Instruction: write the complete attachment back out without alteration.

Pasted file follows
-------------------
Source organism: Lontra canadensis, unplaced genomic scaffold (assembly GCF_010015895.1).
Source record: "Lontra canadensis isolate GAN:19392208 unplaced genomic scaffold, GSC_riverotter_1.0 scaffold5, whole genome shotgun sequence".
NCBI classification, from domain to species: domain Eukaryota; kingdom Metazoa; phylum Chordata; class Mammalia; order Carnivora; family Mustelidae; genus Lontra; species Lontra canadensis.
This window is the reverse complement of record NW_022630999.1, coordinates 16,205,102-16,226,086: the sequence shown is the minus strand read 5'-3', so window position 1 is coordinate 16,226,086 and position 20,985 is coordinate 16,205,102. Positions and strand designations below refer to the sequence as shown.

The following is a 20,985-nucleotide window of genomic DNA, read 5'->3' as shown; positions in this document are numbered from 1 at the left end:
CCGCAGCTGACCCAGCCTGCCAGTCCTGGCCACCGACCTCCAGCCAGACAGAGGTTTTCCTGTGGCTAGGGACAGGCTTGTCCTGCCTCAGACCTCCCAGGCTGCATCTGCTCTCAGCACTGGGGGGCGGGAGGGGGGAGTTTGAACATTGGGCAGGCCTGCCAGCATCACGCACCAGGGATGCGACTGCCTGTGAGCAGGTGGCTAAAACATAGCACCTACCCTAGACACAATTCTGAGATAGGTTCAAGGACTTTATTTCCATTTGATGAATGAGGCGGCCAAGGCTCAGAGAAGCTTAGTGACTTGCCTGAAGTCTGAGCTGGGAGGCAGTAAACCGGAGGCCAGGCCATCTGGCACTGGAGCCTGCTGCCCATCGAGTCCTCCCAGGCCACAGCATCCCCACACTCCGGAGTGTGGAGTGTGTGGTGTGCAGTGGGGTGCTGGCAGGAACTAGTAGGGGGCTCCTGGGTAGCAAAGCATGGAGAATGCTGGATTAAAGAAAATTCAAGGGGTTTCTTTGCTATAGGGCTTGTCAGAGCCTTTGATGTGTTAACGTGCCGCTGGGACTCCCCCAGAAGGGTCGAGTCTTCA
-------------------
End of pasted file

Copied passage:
Source organism: Lontra canadensis, unplaced genomic scaffold (assembly GCF_010015895.1).
Source record: "Lontra canadensis isolate GAN:19392208 unplaced genomic scaffold, GSC_riverotter_1.0 scaffold5, whole genome shotgun sequence".
NCBI classification, from domain to species: domain Eukaryota; kingdom Metazoa; phylum Chordata; class Mammalia; order Carnivora; family Mustelidae; genus Lontra; species Lontra canadensis.
This window is the reverse complement of record NW_022630999.1, coordinates 16,205,102-16,226,086: the sequence shown is the minus strand read 5'-3', so window position 1 is coordinate 16,226,086 and position 20,985 is coordinate 16,205,102. Positions and strand designations below refer to the sequence as shown.

The following is a 20,985-nucleotide window of genomic DNA, read 5'->3' as shown; positions in this document are numbered from 1 at the left end:
CCGCAGCTGACCCAGCCTGCCAGTCCTGGCCACCGACCTCCAGCCAGACAGAGGTTTTCCTGTGGCTAGGGACAGGCTTGTCCTGCCTCAGACCTCCCAGGCTGCATCTGCTCTCAGCACTGGGGGGCGGGAGGGGGGAGTTTGAACATTGGGCAGGCCTGCCAGCATCACGCACCAGGGATGCGACTGCCTGTGAGCAGGTGGCTAAAACATAGCACCTACCCTAGACACAATTCTGAGATAGGTTCAAGGACTTTATTTCCATTTGATGAATGAGGCGGCCAAGGCTCAGAGAAGCTTAGTGACTTGCCTGAAGTCTGAGCTGGGAGGCAGTAAACCGGAGGCCAGGCCATCTGGCACTGGAGCCTGCTGCCCATCGAGTCCTCCCAGGCCACAGCATCCCCACACTCCGGAGTGTGGAGTGTGTGGTGTGCAGTGGGGTGCTGGCAGGAACTAGTAGGGGGCTCCTGGGTAGCAAAGCATGGAGAATGCTGGATTAAAGAAAATTCAAGGGGTTTCTTTGCTATAGGGCTTGTCAGAGCCTTTGATGTGTTAACGTGCCGCTGGGACTCCCCCAGAAGGGTCGAGTCTTCA